This is the time of year when we start to think about what plants we want to start from seed for our spring gardens. The seed catalogues pour in, we spend hours browsing the selections and making our choices. Growing plants from seed is a fair amount of work and expense, so most of all we want to be successful. There is lots to think about, suitable growing containers, proper growing mediums, fertilizers, timing and of course light sources.
All plants require light for growth and if you are lucky enough to have a very sunny window sill you will have some success, but for optimum success in growing seedlings you really do need an additional source of light. For indoor growing some sort of “grow-light” is what you need. Plant lights are an artificial light source which try to emit a light spectrum similar to the sun for optimum plant growth. There is a large range of bulbs used in horticulture but for the indoor home gardener LED, HID and Florescent bulbs are the most widely used.
(photos by Pixabay )
HID Lights ( High Intensity Discharge )
Many HID lights produce a light spectrum similar to the sun, and are therefore very popular for indoor growing. Their range of light is generally suitable to all phases of plant growth. Metal Halide bulbs emit light in the blue and violet parts of the spectrum, producing strong root systems, resistance to disease and a more compact growth. Often used by commercial growers and can be fairly expensive.
Unlike HID lights these bulbs do not require a separate ballast and can be plugged into a standard electrical socket. Since each LED emits a specific wavelength, bulbs can be customized to emit wavelength specific light. An example is that the spectrums of red and blue light have an effect on root development, growth and flowering. LEDs are energy-efficient, have intense light and produce little heat, but are often a bit more expensive.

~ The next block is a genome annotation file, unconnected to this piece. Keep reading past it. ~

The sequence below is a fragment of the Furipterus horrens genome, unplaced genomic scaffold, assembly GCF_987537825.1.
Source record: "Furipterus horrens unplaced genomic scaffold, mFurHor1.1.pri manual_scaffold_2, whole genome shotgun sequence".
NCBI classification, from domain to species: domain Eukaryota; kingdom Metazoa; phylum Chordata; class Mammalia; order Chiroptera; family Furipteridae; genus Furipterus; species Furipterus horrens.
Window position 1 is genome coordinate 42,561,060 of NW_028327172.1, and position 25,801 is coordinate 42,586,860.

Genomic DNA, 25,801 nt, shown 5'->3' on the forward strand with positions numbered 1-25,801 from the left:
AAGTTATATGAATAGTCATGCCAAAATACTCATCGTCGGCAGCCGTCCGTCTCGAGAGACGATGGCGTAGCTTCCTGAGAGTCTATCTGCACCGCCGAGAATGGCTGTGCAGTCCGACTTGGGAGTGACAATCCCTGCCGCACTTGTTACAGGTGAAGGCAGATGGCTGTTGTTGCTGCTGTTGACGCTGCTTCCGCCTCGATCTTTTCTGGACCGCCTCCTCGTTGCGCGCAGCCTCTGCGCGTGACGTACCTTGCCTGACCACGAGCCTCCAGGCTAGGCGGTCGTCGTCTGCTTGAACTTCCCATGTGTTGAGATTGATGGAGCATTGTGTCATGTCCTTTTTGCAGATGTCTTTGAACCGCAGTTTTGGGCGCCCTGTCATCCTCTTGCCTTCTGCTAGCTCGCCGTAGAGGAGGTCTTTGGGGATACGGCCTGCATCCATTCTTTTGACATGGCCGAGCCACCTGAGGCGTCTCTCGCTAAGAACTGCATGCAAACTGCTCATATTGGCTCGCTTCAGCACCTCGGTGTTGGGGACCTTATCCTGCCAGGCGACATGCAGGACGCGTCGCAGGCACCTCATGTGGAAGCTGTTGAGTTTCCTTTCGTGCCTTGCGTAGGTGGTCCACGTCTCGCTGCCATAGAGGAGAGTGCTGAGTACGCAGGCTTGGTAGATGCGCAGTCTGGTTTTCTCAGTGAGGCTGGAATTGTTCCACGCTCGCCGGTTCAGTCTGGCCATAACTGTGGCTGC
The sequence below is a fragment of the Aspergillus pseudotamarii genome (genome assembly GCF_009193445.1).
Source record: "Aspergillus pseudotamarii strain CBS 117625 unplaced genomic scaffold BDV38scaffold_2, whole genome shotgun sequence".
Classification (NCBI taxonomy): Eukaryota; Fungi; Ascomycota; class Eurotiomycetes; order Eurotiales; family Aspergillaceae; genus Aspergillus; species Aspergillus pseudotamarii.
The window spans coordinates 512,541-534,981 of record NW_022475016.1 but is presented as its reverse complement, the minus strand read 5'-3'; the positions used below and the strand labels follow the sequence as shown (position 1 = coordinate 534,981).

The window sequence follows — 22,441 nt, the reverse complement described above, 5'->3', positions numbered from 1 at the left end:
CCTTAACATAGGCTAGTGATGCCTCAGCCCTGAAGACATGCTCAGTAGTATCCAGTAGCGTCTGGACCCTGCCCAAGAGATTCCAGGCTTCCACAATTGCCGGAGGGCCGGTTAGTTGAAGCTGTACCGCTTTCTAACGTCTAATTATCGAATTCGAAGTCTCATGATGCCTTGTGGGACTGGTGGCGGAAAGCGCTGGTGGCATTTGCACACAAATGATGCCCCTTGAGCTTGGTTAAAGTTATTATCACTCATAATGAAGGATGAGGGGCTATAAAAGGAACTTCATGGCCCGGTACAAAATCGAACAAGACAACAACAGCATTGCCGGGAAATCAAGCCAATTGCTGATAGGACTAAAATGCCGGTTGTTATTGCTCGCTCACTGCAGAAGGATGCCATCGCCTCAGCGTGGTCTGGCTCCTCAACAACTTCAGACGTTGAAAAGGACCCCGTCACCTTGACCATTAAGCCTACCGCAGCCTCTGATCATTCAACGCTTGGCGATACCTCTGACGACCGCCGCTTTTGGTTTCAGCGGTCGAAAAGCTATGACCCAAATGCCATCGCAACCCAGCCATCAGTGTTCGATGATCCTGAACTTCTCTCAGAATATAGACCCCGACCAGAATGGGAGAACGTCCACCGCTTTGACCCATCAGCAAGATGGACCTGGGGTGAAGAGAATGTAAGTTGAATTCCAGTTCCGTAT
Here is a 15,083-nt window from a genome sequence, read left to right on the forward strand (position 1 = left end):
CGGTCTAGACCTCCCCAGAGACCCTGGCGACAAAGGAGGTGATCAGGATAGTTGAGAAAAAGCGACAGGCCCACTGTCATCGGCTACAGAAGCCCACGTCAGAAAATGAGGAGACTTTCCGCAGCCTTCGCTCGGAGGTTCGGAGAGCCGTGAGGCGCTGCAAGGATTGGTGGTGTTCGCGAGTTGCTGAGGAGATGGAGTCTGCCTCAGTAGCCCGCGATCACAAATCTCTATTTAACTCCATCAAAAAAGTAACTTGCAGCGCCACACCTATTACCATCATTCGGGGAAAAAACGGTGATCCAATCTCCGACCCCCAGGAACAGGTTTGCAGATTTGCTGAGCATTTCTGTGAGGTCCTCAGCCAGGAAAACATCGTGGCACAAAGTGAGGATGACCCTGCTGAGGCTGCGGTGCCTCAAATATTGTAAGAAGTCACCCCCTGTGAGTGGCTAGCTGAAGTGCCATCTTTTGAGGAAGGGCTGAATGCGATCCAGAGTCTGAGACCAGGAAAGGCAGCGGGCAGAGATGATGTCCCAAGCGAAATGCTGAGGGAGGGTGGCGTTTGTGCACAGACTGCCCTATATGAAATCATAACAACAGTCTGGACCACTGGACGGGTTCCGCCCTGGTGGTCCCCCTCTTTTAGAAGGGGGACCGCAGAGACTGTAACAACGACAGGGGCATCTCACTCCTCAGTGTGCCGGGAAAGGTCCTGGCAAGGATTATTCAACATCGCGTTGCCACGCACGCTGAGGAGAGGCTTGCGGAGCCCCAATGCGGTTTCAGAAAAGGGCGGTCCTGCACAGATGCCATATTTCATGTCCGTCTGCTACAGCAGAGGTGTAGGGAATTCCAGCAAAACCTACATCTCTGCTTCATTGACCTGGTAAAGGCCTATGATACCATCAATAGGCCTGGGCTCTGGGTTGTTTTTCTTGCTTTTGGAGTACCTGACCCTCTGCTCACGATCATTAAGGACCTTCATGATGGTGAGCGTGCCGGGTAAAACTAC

Fluorescent lights are usually long, thin bulbs or small spiral shaped bulbs. These lights are not as intense and are usually used for starting seedlings. Standard types are T5, T8 and T12 with the brightest being T5. Compact Fluorescent Lights ( CFLs ) are often used in propagation and situations where lower light levels are required. Warm red CFLs are used for flowering and Cool blue CFLs for vegetative growth.
What to Use
Which type of plant light system you choose will depend on your budget, space availability and plant requirements. I have found good results with the T5 Fluorescent bulbs. You can buy a table top version which is easy to put up and is also portable for easy storage. You can also purchase pre built plant stands with lights or use an old book shelf you already have. Tube lights can be hung from the ceiling or attached to the undersides of the bookshelve boards. All quite reasonably priced.
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